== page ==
- The Washington Times - Tuesday, May 30, 2006

Have you seen ‘Elephant Man’ yet?” someone asked at a Sunday matinee of another show. “The lighting’s great.”

That’s like suggesting you go to a Caravaggio exhibit because the restrooms are clean. Not to detract from Charlie Morrison’s striking lighting design — which pours slanted, steel-rod-like rays of light onto the stage — but more than wattage illuminates Olney Theatre Center’s production, masterfully directed by Jim Petosa.

For starters, there’s Scott Fortier’s towering portrayal of John Merrick, a real-life Victorian-era figure with tremendous physical deformities who went from sideshow attraction to sought-after member of London’s most exclusive social circles. Rescued from a sordid carnival life by Dr. Frederick Treves (Christopher Lane), Merrick lived out the rest of his short life protected and respected in a London hospital and was visited by many famous people, among them the actress Mrs. Kendal (Valerie Leonard) and Princess Alexandra (Barbara Pinolini).

One could argue that Merrick traded in a filthy cage for a well-appointed one because under Treves, he was still examined like a medical curiosity, and at least the initial visits by the beau monde were provoked by purposes more puerile than wanting to be in the company of a sensitive, artistic soul. However, “The Elephant Man” suggests that Treves wished for “normality” for Merrick and wanted to pack as much experience and sensation as possible into the six years he lived in the hospital.

The astonishing thing is how Merrick became absolutely himself during this time, while meeting him changed everyone else. As Treves observes, people saw a monster when they first looked upon this man and then saw a mirror that reflected back the finer qualities they admired in themselves.

Mr. Fortier, artistic director of Catalyst Theatre — where this production originated before moving to Olney — is a considerable talent, molding his body into Merrick’s twisted contours as Treves describes his various afflictions. The frozen arm, the tilted head and dragging gait are all remarkable, but it’s the voice that gets you — the strangulated speech that contains such wit and feeling if you listen closely for its peculiar music. There is also the arresting grace of his “good” appendage, which resembles an arm from a Greek statue soldered onto a sculpture by Giacometti.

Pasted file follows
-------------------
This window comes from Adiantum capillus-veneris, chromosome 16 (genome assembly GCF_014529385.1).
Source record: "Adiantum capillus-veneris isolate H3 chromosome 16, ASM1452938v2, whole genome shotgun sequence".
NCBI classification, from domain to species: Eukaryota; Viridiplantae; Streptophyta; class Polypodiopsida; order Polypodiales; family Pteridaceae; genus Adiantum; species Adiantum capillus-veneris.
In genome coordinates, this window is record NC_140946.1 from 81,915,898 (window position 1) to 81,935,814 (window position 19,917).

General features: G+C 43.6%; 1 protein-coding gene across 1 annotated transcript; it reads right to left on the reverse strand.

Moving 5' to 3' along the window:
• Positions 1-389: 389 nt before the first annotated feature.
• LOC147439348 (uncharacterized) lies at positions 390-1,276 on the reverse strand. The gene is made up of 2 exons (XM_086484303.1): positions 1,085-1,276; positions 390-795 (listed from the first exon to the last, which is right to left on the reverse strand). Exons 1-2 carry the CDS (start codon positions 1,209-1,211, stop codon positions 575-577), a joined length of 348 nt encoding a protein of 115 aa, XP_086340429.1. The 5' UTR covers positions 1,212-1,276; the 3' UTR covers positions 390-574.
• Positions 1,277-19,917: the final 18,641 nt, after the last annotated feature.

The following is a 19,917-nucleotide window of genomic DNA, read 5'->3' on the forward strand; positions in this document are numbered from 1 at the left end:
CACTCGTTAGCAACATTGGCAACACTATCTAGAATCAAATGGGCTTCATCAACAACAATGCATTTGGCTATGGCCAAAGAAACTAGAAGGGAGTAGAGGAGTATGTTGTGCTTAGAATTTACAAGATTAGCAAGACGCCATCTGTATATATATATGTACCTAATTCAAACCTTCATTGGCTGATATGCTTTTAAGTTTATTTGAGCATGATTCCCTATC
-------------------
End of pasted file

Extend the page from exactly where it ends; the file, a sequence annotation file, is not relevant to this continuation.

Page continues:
Other outstanding performances enhance Mr. Fortier’s contribution to the play, starting with Miss Leonard’s sublimely theatrical turn as the diva Mrs. Kendal.

Even in private, her Mrs. Kendal plays to the audience, except in the scene where she lets her guard down and disrobes in front of Merrick and the two are suspended in a breathtaking moment of intimacy and mutual trust.

James Slaughter is also solid in a variety of roles, especially as the genially cynical Carr Gomm. James Konicek makes a strong impression running the gamut from a compassionate Bishop to a seedy, craven showman. Christopher Lane has been off the boards for two years, and though he has the technical aspects of his character nailed down, the emotional and conscience-ridden side of Treves remains largely unmined.

The other starring role in “The Elephant Man” is Jon Savage’s set, a modern amalgam of mirrors, screens and black and reflective surfaces that resembles the inside of a magician’s box. We are forced to confront what is real and what is illusion in this sleek, almost floating space. The air of cinematic mystery is furthered by an oboist (Martha Goldstein) seated at the side of the stage, improvising a noirish film score as she watches what occurs onstage. The only vestige of Victoriana is in Kathleen Geldard’s costumes, bedecked with the concealing and revealing fripperies of the era.

Perhaps the person’s comment about “The Elephant Man” is not so far off the mark after all. Go for the lighting. Stay for the acting.


WHAT: “The Elephant Man” by Bernard Pomerance

WHERE: Olney Theatre Center, 2001 Olney-Sandy Spring Road, Olney, Md.

WHEN: 7:30 p.m. Tuesdays and Sundays, 8 p.m. Wednesdays through Saturdays, 2 p.m. Sundays. Through June 18.



Copyright © 2018 The Washington Times, LLC. Click here for reprint permission.

The Washington Times Comment Policy

The Washington Times welcomes your comments on Spot.im, our third-party provider. Please read our Comment Policy before commenting.


Click to Read More and View Comments

Click to Hide